Quite a while back, I set out to squeeze a Raspberry Pi into my Retrode, aiming to combine both into what I believe is the "World’s Smallest Multi-Cartridge Console"… (feel free to convince me otherwise)
Lots of things happened in the meantime, so it was only last week that I finally managed to wrap everything up. And, you know what? Assuming you are kind enough to ignore my non-existent Linux chops, everything worked out quite nicely. I will provide the exact wiring of the USB connection as soon as I find the time for it (which, as you know all too well by now, doesn’t mean that it is ever going to happen ;))
On the software side, I prepared an SD card with RetroPie/Emulation Station as detailed in this excellent tutorial. Note that I used my other, still intact RasPi for this task, since the hacked one lacks the ethernet connection and hence cannot connect to package managers etc. Once I had plugged the SD card over into my FrankenPi, I found the configuration files for RetroArch (for SNES emulation) and DGEN (for Mega Drive emulation) and filled in the controller axes and buttons as the retroarch-joyconfig tool told me to. I also had to remove some controller bindings that caused RetroArch to save and retrieve freeze states on button presses. As for SRAM (savegames) RetroArch apparently looks for an SRM file in the same directory as the ROM file (ideal for our purpose); DGEN expects a weird and undocumented completely extensionless file in ~/.dgen/ram or so (I’m writing this up from memory; will have to check). My current proof-of-concept solution is based on an udev rule that watches for Retrode connection activity, and a bash script containing an endless loop that watches out for news from udev, mounts the Retrode, does some SRAM-file copying if needed, and starts up either the SNES or Sega emulator.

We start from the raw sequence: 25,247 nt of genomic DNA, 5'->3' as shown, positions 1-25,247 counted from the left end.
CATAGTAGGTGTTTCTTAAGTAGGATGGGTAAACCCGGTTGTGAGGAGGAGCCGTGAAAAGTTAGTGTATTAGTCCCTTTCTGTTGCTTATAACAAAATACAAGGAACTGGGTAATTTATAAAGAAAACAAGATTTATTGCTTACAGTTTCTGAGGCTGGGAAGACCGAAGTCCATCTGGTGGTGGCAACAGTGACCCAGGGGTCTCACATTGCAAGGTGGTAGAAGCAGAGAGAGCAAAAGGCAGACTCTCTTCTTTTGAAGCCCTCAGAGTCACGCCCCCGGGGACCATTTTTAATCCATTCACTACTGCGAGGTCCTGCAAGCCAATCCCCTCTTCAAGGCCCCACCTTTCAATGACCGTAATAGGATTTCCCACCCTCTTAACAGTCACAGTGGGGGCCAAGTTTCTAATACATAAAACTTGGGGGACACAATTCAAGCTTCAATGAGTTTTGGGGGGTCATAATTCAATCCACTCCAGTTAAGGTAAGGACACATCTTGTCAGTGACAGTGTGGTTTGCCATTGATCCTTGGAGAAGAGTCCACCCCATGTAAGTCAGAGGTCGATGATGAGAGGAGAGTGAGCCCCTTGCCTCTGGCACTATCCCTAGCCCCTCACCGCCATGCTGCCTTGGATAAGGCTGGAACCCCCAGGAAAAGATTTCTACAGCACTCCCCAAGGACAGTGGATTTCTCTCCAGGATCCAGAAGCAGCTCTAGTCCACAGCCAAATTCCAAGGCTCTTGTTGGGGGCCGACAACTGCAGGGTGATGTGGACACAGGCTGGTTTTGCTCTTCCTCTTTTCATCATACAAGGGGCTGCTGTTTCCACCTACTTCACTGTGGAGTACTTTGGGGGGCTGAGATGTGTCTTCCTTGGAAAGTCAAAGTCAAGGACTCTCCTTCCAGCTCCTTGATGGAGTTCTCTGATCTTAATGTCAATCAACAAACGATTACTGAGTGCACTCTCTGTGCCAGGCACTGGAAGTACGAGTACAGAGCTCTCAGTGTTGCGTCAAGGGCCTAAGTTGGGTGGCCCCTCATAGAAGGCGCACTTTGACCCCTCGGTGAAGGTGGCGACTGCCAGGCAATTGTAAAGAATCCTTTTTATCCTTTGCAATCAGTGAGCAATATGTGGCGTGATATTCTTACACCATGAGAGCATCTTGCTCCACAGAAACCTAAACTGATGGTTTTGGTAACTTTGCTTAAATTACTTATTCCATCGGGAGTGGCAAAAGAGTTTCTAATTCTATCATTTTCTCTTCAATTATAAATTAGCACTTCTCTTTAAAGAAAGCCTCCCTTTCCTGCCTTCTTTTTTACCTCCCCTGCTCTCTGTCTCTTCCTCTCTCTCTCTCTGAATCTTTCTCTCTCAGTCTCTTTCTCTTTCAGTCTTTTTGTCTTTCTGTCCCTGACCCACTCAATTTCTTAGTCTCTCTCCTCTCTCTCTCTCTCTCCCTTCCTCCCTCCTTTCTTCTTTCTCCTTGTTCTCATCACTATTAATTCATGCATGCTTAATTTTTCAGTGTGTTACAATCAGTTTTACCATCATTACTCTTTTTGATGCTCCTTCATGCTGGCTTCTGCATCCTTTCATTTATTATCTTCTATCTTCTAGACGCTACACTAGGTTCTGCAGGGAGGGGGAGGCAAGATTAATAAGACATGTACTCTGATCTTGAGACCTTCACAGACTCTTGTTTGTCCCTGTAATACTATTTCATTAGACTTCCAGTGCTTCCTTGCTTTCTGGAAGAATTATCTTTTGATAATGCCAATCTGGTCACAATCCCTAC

Needless to say, the software side is no different if you connect the Retrode to a Raspberry Pi as an external device. However, I am convinced that anyone with the slightest bit of Linux knowledge will easily do a much better job at tying everything together.
And now, here is the video: